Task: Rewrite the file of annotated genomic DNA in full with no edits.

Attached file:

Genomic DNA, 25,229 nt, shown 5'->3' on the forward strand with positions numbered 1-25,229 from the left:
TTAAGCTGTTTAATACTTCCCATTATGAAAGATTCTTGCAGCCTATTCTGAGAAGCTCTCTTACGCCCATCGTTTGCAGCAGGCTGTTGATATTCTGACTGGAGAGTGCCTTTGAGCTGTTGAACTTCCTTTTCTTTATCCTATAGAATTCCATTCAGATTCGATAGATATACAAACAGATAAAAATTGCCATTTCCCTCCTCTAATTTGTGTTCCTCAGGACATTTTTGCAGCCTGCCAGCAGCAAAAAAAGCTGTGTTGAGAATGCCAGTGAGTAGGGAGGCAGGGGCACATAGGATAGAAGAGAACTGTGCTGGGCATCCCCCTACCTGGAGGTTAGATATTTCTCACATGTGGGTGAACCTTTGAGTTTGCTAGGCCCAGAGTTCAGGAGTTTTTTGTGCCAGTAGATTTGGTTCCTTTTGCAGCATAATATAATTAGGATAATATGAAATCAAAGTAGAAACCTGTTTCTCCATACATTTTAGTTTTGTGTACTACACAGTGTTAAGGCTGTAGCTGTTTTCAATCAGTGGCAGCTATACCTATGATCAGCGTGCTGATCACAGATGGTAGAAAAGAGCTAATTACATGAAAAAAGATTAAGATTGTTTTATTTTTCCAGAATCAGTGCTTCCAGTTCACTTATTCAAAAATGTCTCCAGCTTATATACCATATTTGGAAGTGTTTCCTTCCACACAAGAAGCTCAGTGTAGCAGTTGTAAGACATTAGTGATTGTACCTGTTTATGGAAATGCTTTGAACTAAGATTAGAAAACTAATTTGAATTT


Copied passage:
Genomic DNA, 25,229 nt, shown 5'->3' on the forward strand with positions numbered 1-25,229 from the left:
TTAAGCTGTTTAATACTTCCCATTATGAAAGATTCTTGCAGCCTATTCTGAGAAGCTCTCTTACGCCCATCGTTTGCAGCAGGCTGTTGATATTCTGACTGGAGAGTGCCTTTGAGCTGTTGAACTTCCTTTTCTTTATCCTATAGAATTCCATTCAGATTCGATAGATATACAAACAGATAAAAATTGCCATTTCCCTCCTCTAATTTGTGTTCCTCAGGACATTTTTGCAGCCTGCCAGCAGCAAAAAAAGCTGTGTTGAGAATGCCAGTGAGTAGGGAGGCAGGGGCACATAGGATAGAAGAGAACTGTGCTGGGCATCCCCCTACCTGGAGGTTAGATATTTCTCACATGTGGGTGAACCTTTGAGTTTGCTAGGCCCAGAGTTCAGGAGTTTTTTGTGCCAGTAGATTTGGTTCCTTTTGCAGCATAATATAATTAGGATAATATGAAATCAAAGTAGAAACCTGTTTCTCCATACATTTTAGTTTTGTGTACTACACAGTGTTAAGGCTGTAGCTGTTTTCAATCAGTGGCAGCTATACCTATGATCAGCGTGCTGATCACAGATGGTAGAAAAGAGCTAATTACATGAAAAAAGATTAAGATTGTTTTATTTTTCCAGAATCAGTGCTTCCAGTTCACTTATTCAAAAATGTCTCCAGCTTATATACCATATTTGGAAGTGTTTCCTTCCACACAAGAAGCTCAGTGTAGCAGTTGTAAGACATTAGTGATTGTACCTGTTTATGGAAATGCTTTGAACTAAGATTAGAAAACTAATTTGAATTT